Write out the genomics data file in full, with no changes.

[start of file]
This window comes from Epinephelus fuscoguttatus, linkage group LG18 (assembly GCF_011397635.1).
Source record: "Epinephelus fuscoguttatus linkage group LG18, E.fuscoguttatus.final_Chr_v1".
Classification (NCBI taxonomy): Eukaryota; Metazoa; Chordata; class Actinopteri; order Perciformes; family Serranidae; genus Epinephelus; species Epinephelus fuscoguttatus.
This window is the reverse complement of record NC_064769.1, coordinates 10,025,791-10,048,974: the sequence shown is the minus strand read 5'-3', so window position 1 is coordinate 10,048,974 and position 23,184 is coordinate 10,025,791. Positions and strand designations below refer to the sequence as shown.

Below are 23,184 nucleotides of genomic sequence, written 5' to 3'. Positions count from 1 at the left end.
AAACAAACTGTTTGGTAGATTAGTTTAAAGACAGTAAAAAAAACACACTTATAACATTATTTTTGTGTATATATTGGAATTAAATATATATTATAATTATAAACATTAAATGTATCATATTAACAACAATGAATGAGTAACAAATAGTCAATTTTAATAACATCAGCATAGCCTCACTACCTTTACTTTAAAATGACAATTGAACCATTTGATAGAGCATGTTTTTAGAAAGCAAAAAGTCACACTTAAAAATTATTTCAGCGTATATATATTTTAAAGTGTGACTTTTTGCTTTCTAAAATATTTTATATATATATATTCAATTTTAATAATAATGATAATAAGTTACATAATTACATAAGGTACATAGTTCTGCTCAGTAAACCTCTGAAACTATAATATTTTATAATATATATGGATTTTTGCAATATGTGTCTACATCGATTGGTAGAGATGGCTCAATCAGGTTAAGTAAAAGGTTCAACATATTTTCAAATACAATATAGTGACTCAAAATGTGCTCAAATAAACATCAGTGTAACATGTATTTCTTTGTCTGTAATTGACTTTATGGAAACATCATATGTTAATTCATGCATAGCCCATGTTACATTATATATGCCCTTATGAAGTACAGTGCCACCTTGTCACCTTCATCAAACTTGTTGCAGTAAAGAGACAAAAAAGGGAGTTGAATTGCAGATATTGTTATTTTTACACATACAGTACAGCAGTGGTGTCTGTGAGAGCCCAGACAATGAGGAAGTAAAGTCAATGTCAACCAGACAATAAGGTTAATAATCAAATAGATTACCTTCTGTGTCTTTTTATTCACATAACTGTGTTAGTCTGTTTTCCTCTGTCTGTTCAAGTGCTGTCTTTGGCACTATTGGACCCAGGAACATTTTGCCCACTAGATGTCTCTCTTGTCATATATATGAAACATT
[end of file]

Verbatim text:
This window comes from Epinephelus fuscoguttatus, linkage group LG18 (assembly GCF_011397635.1).
Source record: "Epinephelus fuscoguttatus linkage group LG18, E.fuscoguttatus.final_Chr_v1".
Classification (NCBI taxonomy): Eukaryota; Metazoa; Chordata; class Actinopteri; order Perciformes; family Serranidae; genus Epinephelus; species Epinephelus fuscoguttatus.
This window is the reverse complement of record NC_064769.1, coordinates 10,025,791-10,048,974: the sequence shown is the minus strand read 5'-3', so window position 1 is coordinate 10,048,974 and position 23,184 is coordinate 10,025,791. Positions and strand designations below refer to the sequence as shown.

Below are 23,184 nucleotides of genomic sequence, written 5' to 3'. Positions count from 1 at the left end.
AAACAAACTGTTTGGTAGATTAGTTTAAAGACAGTAAAAAAAACACACTTATAACATTATTTTTGTGTATATATTGGAATTAAATATATATTATAATTATAAACATTAAATGTATCATATTAACAACAATGAATGAGTAACAAATAGTCAATTTTAATAACATCAGCATAGCCTCACTACCTTTACTTTAAAATGACAATTGAACCATTTGATAGAGCATGTTTTTAGAAAGCAAAAAGTCACACTTAAAAATTATTTCAGCGTATATATATTTTAAAGTGTGACTTTTTGCTTTCTAAAATATTTTATATATATATATTCAATTTTAATAATAATGATAATAAGTTACATAATTACATAAGGTACATAGTTCTGCTCAGTAAACCTCTGAAACTATAATATTTTATAATATATATGGATTTTTGCAATATGTGTCTACATCGATTGGTAGAGATGGCTCAATCAGGTTAAGTAAAAGGTTCAACATATTTTCAAATACAATATAGTGACTCAAAATGTGCTCAAATAAACATCAGTGTAACATGTATTTCTTTGTCTGTAATTGACTTTATGGAAACATCATATGTTAATTCATGCATAGCCCATGTTACATTATATATGCCCTTATGAAGTACAGTGCCACCTTGTCACCTTCATCAAACTTGTTGCAGTAAAGAGACAAAAAAGGGAGTTGAATTGCAGATATTGTTATTTTTACACATACAGTACAGCAGTGGTGTCTGTGAGAGCCCAGACAATGAGGAAGTAAAGTCAATGTCAACCAGACAATAAGGTTAATAATCAAATAGATTACCTTCTGTGTCTTTTTATTCACATAACTGTGTTAGTCTGTTTTCCTCTGTCTGTTCAAGTGCTGTCTTTGGCACTATTGGACCCAGGAACATTTTGCCCACTAGATGTCTCTCTTGTCATATATATGAAACATT